Corporate Culture:
Intercultural Transferability of Management Concepts

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The author: Dr. Roland Rollberg

Technical University, Faculty of Economics

Mommsenstraße 13, D-01062 Dresden

Frankfurter Allgemeine Zeitung, May 26, 1999, page 66

A society has a significant impact on the corporate cultures residing in it. With this in mind, the effectiveness of management concepts should always be discussed within the context of the culture in which they were developed. Successfully transferring these concepts to companies in other societies is possible, but not easy: for just as a society can produce various corporate cultures, a corporate culture can contain elements of various societies - provided that they are functionally equivalent

Employees unconscious attitudes towards the world, man and their company form the basis of corporate culture. These attitudes manifest themselves in values and norms (ideology, mentality, work habits). For the most part, employees are consciously aware of these values and norms.

Corporate culture comes to life in the form of Symbols (architecture, clothing, corporate logos, "corporate-speak" and special rituals), the tangible, concrete aspects of culture, or "symptoms". Because the origins of symbols are deeply embedded in the attitudes of the employees, corporate culture can be changed only through influencing these attitudes. This, in turn, can be accomplished only through influencing the symbols.

In the case that management is not successful in directly influencing employee attitudes, the "culture-bound theory" might apply. This theory identifies society as having the greatest impact on corporate culture.

The strong connection between corporate culture and society is due to the fact that companies are in constant contact with their social environment, e.g. with customers, co-workers, suppliers, competitors or public officials. A new employee brings elements of his former employers value system with him into his new organization. This has a direct and significant influence on the corporate culture. Thus, how a corporate culture develops is dependent on society. A society allows for a certain variation of corporate cultures, as long as their company-specific elements align themselves with the societies basic values. Consequently, the "culture-free theory", which postulates the independence of corporate culture from society, is invalid.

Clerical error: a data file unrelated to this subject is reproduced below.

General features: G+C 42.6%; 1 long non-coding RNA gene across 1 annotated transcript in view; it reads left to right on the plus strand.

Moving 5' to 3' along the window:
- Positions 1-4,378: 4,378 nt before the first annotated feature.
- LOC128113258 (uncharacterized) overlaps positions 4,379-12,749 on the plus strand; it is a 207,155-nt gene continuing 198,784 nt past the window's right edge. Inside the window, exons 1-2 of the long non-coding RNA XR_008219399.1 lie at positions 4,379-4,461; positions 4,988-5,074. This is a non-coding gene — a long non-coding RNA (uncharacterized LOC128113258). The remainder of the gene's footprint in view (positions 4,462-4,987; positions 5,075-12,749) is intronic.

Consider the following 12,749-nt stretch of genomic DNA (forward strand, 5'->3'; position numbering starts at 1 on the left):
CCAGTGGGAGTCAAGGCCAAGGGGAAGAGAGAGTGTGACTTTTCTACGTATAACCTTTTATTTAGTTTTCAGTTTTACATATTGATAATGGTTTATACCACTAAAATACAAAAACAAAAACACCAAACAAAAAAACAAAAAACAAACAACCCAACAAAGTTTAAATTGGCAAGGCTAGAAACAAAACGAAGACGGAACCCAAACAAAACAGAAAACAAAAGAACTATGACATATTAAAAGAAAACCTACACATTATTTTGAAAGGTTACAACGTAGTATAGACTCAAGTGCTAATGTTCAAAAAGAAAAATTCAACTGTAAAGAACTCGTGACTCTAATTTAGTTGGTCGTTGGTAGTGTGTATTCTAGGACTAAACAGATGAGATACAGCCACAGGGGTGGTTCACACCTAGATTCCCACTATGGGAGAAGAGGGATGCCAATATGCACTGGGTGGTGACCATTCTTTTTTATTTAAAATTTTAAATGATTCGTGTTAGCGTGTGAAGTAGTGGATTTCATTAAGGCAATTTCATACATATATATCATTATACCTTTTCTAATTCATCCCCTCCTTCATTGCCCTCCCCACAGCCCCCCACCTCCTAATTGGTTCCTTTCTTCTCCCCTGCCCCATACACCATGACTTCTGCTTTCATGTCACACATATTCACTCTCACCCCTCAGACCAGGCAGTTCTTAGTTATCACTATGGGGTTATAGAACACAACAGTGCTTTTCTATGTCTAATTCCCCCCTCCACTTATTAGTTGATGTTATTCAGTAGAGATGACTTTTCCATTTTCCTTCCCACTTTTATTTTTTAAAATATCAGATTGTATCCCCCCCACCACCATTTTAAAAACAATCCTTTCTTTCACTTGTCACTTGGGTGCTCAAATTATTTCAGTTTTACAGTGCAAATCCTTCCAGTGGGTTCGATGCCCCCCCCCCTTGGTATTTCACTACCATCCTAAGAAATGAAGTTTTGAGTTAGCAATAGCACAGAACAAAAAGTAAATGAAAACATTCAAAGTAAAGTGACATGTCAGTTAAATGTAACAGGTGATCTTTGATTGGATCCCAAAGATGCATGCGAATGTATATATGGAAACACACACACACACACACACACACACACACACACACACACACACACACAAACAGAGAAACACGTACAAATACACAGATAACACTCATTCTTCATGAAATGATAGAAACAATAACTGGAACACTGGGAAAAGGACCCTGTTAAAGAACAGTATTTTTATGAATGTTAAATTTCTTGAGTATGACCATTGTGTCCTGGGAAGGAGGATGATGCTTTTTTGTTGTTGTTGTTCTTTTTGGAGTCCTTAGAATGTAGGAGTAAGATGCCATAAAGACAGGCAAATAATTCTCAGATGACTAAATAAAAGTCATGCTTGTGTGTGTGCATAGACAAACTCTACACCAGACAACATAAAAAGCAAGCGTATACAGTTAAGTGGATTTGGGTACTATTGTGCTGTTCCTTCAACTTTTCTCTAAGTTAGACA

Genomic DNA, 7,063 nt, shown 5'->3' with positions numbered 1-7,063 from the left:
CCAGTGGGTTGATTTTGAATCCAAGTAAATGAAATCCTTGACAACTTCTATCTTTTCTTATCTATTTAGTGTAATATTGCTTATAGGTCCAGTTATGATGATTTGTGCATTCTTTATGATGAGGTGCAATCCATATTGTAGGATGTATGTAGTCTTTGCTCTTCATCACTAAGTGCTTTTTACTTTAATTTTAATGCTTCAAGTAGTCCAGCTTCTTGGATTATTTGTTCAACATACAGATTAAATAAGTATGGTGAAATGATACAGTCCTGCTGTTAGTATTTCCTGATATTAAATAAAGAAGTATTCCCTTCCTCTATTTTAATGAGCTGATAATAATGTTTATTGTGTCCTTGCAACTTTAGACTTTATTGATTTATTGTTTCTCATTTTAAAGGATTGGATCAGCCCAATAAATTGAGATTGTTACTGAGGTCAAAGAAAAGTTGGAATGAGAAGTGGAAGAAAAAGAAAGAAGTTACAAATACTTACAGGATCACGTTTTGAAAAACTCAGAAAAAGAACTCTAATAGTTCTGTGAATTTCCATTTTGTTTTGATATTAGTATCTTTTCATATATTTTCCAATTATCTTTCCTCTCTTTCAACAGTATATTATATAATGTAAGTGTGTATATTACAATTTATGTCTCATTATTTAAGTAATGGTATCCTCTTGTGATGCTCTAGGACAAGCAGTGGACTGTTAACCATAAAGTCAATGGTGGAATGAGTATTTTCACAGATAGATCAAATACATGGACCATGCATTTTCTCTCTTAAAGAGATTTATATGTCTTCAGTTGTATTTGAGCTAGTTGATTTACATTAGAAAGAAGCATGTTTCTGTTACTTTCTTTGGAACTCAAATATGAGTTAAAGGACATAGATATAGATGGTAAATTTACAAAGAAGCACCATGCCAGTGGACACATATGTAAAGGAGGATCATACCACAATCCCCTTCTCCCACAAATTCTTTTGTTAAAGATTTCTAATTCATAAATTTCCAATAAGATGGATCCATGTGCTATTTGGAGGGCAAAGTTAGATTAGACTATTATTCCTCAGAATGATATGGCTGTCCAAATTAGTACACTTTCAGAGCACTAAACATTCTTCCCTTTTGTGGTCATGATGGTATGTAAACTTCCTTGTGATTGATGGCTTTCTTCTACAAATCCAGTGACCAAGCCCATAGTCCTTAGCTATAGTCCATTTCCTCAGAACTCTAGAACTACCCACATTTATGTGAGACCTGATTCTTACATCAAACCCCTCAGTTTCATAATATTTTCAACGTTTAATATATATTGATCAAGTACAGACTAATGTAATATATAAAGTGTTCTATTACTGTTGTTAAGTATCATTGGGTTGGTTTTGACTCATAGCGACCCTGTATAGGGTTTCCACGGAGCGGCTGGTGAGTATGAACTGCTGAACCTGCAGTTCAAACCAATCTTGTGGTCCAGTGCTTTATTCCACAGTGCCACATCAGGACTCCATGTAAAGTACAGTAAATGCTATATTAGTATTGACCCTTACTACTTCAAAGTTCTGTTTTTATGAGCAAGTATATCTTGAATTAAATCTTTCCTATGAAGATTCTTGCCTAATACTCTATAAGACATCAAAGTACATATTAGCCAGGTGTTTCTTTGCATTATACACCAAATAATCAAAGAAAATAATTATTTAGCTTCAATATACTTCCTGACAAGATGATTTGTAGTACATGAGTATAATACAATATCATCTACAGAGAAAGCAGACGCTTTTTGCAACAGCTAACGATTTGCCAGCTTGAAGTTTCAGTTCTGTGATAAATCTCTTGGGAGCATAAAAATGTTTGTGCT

In examining the intercultural transferability of management concepts, the "globalization" and "contingency" theories offer themselves for consideration. Supporters of the globalization theory consider management concepts to be "culture neutral" and immune to societal influence. In contrast, supporters of the contingency theory assert that the success of a given concept is dependent on the society in which it was developed.

The dogmatic stance taken by each side renders both theories questionable. The "equivalence theory" should serve to balance them out. It states that the intercultural transferability of management concepts can be successful if the societies of the affected countries are functionally equivalent but not necessarily identical.

This means that the characteristics of two cultures can differ from each other as long as they have a similar effect on the behavior of their respective populations. When this is the case, similar corporate cultures can develop in different societies and go on to form the basis for the successful application of homogeneous work methods.

One example is team work, a critical success factor for Japanese management concepts that is also practiced by Western companies. In Japan, the concept of teamwork is strengthened by the Confucian ideal of mutual loyalty and human relations. In the West, where individuality is held in high esteem, it is reinforced by unsatisfied social needs. Another example is the Japanese attitude towards wastefulness. This philosophy stems directly from Japans lack of raw materials and is compatible with western societies growing concern for the shortage of global resources.

Since attitudes, values and norms of any two societies are never entirely functional equivalent, foreign management concepts must almost always be modified before being implemented.


Prof. Dr. Hermann Simon

Simon, Kucher & Partners

Bonn, Vienna, Paris, Cambridge/MA